Finding a wedding photographer that’s “the one” is like finding your groom all over again. (Well–sort of.) It is pretty important, though: when the cake’s been eaten, the gown’s been stored away in the attic, what’s left? Your memories and any images that your photographer was able to capture. Of course you hope that those photos have captured not only your own vision of the day, but all the details you didn’t see—your grandmother crying at your wedding vows; your sisters joyously laughing at your Dad burning up the dance floor; your gorgeous tabletops before any guests arrived. Must we go on?
Believe us when we say you WANT a wedding photographer you wholeheartedly trust, personally and professionally. This doesn’t mean you had to know each other for 10 years; this relationship is one that can develop quickly. It may even be love at first sight—you’ll know you’ve met “the one” the moment you’ve met the one.
At the end of the day, your photographer holds the key to your wedding memories. She’ll capture everything you wanted to remember and much, much more. The more she feels she knows “you” as a couple, the better she’ll do in capturing your big day. To find “the one” who’ll snap the quiet moment you shared with your groom after the ceremony, but also the flower girl asleep on her father’s shoulder, and won’t forget to take a close-up of the macaroons on the dessert table or the locket tucked inside your wedding bouquet, you’ll need to ask A LOT of questions and spend A LOT of time obsessing over photographers’ wedding portfolios (online and in person).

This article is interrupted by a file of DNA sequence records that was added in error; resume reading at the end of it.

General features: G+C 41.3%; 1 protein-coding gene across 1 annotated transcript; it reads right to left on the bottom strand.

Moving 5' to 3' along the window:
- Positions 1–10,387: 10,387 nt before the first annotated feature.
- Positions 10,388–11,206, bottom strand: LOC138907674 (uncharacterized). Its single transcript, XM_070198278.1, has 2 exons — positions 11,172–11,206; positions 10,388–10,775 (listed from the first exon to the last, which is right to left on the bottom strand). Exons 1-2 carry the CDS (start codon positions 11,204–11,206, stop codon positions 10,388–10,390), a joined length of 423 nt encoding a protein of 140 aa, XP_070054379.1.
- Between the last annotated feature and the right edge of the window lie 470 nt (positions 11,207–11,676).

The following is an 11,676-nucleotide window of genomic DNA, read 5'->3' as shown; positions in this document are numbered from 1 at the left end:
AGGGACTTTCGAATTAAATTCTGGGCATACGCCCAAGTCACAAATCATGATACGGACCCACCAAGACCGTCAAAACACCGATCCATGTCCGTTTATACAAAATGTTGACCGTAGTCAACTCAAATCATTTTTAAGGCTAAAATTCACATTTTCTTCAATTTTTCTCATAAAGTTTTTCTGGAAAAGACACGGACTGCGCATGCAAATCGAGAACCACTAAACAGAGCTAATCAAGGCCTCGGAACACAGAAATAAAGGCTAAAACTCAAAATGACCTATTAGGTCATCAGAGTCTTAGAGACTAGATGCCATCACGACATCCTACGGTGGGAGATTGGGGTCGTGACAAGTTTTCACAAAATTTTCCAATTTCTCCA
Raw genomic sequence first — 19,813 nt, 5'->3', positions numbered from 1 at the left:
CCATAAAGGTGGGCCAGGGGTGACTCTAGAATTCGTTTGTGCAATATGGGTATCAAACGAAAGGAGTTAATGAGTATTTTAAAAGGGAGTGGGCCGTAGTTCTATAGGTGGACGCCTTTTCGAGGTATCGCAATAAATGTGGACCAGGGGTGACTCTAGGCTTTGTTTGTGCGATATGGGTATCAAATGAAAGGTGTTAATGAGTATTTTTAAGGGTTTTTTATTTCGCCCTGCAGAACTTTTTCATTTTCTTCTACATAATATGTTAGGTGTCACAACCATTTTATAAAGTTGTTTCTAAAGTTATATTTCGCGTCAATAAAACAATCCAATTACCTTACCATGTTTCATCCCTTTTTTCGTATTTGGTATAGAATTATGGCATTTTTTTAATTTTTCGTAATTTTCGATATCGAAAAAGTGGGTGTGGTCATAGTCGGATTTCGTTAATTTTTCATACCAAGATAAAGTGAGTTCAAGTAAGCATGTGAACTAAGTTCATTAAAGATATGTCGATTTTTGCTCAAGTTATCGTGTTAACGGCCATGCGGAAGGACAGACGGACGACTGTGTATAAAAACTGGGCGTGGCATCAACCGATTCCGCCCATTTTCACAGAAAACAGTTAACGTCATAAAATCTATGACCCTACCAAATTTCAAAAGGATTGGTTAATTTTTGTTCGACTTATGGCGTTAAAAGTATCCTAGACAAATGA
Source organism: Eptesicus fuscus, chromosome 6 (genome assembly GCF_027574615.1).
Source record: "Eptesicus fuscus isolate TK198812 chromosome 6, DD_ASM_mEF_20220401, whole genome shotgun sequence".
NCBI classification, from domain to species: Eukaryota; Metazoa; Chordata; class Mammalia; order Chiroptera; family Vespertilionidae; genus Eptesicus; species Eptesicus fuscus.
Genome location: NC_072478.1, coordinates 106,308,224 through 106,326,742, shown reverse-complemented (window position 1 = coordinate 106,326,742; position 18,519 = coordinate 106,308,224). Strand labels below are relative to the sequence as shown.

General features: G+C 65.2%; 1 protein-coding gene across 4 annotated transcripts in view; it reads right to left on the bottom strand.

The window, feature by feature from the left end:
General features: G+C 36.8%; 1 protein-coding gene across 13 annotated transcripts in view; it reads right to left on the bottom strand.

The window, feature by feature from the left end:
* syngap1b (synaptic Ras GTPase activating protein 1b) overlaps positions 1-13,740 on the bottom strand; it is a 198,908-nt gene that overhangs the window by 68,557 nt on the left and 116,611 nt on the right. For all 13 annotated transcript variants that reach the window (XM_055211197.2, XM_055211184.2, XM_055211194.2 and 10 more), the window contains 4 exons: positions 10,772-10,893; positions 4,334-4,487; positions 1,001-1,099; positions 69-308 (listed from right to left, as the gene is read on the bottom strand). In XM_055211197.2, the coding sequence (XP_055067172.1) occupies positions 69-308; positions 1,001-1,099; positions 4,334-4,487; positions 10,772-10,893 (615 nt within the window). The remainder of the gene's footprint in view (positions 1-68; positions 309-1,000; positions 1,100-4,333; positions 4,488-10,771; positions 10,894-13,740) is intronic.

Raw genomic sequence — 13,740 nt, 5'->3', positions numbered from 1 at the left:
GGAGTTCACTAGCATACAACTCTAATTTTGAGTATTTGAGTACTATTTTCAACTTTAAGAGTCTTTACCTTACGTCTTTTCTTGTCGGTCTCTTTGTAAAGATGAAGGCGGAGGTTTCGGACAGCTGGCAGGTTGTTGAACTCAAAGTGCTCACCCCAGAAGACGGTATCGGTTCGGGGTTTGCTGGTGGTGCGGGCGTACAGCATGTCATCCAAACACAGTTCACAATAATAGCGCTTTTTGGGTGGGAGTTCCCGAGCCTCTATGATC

But before you even get to that point, you’ll need to know a little something about wedding photography in the first place and about your own nuptials. Know what YOU want first before you ask how THEY can deliver. Here are the questions you must ask YOURSELVES before you even book a meeting with a photographer.
1. What kinds of photographs do you like? No, not them, YOU! Most wedding photographers do photojournalistic but within that group are ones who can make your images have a vintage feel, a documentary-style look, a traditional feel to the portraits. Some might toe the line of trendy or fashion-forward. What do you want your pictures to look like? How would you describe your style? You can start gathering LIKES and DISLIKES by tearing out, tagging, or pinning images from magazines, websites, Pinterest, wherever. These don’t have to be stills, portraits, or wedding photos at all. A good photographer will understand your style just by looking at what kinds of images you are drawn to.
2. What do you want in the prints package? What are you looking to get from the photographer? Prints? Proofs? Do you want this photographer to do a wedding album for you of final selects you made or they made? Do you want a CD with everything including out-takes? Can you order prints? Reprints? How will friends and family be able to order prints? And how fast do you want to see something after the wedding? “Most packages include at least coverage and an online gallery plus usually a disc with hi-res image files,” says Brooke Fitts of Brookelyn Photography in New York. “Other package additions might be an engagement session, album, or print credit.” Ultimately, photography packages will differ from photographer to photographer so be sure to ask what their packages include and ask yourselves what is it that you want to walk away with.
3. How large is your wedding? How many guests you invited will impact how a photographer can wrap their head around getting everything you want done in the timeframe you want it done in. “[Size] is important from a photographer’s perspective to ensure there’s enough coverage to be sure a moment isn’t missed,” says Jasmine Star of Jasmine Star Photography in California. “If a bride is planning a 450-person wedding, the photographer might want to bring an extra photographer for additional coverage.”